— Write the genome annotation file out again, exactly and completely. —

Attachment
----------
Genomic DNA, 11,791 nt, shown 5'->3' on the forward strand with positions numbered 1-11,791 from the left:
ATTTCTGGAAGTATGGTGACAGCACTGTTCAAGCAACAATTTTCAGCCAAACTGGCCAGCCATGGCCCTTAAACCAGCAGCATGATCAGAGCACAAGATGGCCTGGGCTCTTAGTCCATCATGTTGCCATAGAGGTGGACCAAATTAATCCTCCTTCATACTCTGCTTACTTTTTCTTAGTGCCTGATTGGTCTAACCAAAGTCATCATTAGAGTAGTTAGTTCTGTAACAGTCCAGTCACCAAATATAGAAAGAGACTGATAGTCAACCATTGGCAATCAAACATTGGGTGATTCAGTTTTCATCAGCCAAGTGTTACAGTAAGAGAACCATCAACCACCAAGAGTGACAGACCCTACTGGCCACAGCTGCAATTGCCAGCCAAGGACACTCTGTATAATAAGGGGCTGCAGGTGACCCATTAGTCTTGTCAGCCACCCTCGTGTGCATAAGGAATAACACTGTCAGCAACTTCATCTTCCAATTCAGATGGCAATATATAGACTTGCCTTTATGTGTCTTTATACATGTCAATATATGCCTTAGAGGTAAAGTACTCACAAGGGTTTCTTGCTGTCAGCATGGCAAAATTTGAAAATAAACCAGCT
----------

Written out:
Genomic DNA, 11,791 nt, shown 5'->3' on the forward strand with positions numbered 1-11,791 from the left:
ATTTCTGGAAGTATGGTGACAGCACTGTTCAAGCAACAATTTTCAGCCAAACTGGCCAGCCATGGCCCTTAAACCAGCAGCATGATCAGAGCACAAGATGGCCTGGGCTCTTAGTCCATCATGTTGCCATAGAGGTGGACCAAATTAATCCTCCTTCATACTCTGCTTACTTTTTCTTAGTGCCTGATTGGTCTAACCAAAGTCATCATTAGAGTAGTTAGTTCTGTAACAGTCCAGTCACCAAATATAGAAAGAGACTGATAGTCAACCATTGGCAATCAAACATTGGGTGATTCAGTTTTCATCAGCCAAGTGTTACAGTAAGAGAACCATCAACCACCAAGAGTGACAGACCCTACTGGCCACAGCTGCAATTGCCAGCCAAGGACACTCTGTATAATAAGGGGCTGCAGGTGACCCATTAGTCTTGTCAGCCACCCTCGTGTGCATAAGGAATAACACTGTCAGCAACTTCATCTTCCAATTCAGATGGCAATATATAGACTTGCCTTTATGTGTCTTTATACATGTCAATATATGCCTTAGAGGTAAAGTACTCACAAGGGTTTCTTGCTGTCAGCATGGCAAAATTTGAAAATAAACCAGCT